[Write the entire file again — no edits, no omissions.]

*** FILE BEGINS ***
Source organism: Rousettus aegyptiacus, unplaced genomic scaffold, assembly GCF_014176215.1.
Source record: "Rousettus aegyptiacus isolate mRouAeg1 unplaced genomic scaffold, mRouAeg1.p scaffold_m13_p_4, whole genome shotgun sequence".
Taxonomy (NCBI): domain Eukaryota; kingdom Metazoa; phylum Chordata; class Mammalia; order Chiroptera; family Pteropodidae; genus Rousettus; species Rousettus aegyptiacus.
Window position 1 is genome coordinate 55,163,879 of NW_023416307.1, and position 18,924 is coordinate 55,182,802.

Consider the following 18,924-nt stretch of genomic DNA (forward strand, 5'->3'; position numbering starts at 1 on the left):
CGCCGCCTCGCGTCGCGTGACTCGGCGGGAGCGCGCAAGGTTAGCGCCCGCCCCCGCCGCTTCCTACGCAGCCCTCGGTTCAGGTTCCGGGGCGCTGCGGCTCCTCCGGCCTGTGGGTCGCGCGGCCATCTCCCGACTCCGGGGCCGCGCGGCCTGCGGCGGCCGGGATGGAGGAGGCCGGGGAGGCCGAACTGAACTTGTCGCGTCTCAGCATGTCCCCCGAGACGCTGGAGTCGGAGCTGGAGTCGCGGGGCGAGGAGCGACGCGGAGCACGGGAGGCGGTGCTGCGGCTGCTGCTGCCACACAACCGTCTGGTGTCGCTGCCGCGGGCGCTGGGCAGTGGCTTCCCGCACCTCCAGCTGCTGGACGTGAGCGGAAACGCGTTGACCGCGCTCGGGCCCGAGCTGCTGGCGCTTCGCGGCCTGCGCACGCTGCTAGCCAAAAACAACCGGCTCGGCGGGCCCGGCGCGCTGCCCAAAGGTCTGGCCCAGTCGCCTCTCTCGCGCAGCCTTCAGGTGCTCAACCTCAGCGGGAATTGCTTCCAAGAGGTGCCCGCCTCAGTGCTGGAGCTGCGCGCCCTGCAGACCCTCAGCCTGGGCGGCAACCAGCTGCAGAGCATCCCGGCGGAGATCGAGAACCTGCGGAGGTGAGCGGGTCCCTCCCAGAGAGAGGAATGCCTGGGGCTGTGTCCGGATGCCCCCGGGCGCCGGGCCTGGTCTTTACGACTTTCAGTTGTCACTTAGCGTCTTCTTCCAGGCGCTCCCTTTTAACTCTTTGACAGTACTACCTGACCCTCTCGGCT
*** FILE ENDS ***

Source organism: Rousettus aegyptiacus, unplaced genomic scaffold, assembly GCF_014176215.1.
Source record: "Rousettus aegyptiacus isolate mRouAeg1 unplaced genomic scaffold, mRouAeg1.p scaffold_m13_p_4, whole genome shotgun sequence".
Taxonomy (NCBI): domain Eukaryota; kingdom Metazoa; phylum Chordata; class Mammalia; order Chiroptera; family Pteropodidae; genus Rousettus; species Rousettus aegyptiacus.
Window position 1 is genome coordinate 55,163,879 of NW_023416307.1, and position 18,924 is coordinate 55,182,802.

Consider the following 18,924-nt stretch of genomic DNA (forward strand, 5'->3'; position numbering starts at 1 on the left):
CGCCGCCTCGCGTCGCGTGACTCGGCGGGAGCGCGCAAGGTTAGCGCCCGCCCCCGCCGCTTCCTACGCAGCCCTCGGTTCAGGTTCCGGGGCGCTGCGGCTCCTCCGGCCTGTGGGTCGCGCGGCCATCTCCCGACTCCGGGGCCGCGCGGCCTGCGGCGGCCGGGATGGAGGAGGCCGGGGAGGCCGAACTGAACTTGTCGCGTCTCAGCATGTCCCCCGAGACGCTGGAGTCGGAGCTGGAGTCGCGGGGCGAGGAGCGACGCGGAGCACGGGAGGCGGTGCTGCGGCTGCTGCTGCCACACAACCGTCTGGTGTCGCTGCCGCGGGCGCTGGGCAGTGGCTTCCCGCACCTCCAGCTGCTGGACGTGAGCGGAAACGCGTTGACCGCGCTCGGGCCCGAGCTGCTGGCGCTTCGCGGCCTGCGCACGCTGCTAGCCAAAAACAACCGGCTCGGCGGGCCCGGCGCGCTGCCCAAAGGTCTGGCCCAGTCGCCTCTCTCGCGCAGCCTTCAGGTGCTCAACCTCAGCGGGAATTGCTTCCAAGAGGTGCCCGCCTCAGTGCTGGAGCTGCGCGCCCTGCAGACCCTCAGCCTGGGCGGCAACCAGCTGCAGAGCATCCCGGCGGAGATCGAGAACCTGCGGAGGTGAGCGGGTCCCTCCCAGAGAGAGGAATGCCTGGGGCTGTGTCCGGATGCCCCCGGGCGCCGGGCCTGGTCTTTACGACTTTCAGTTGTCACTTAGCGTCTTCTTCCAGGCGCTCCCTTTTAACTCTTTGACAGTACTACCTGACCCTCTCGGCT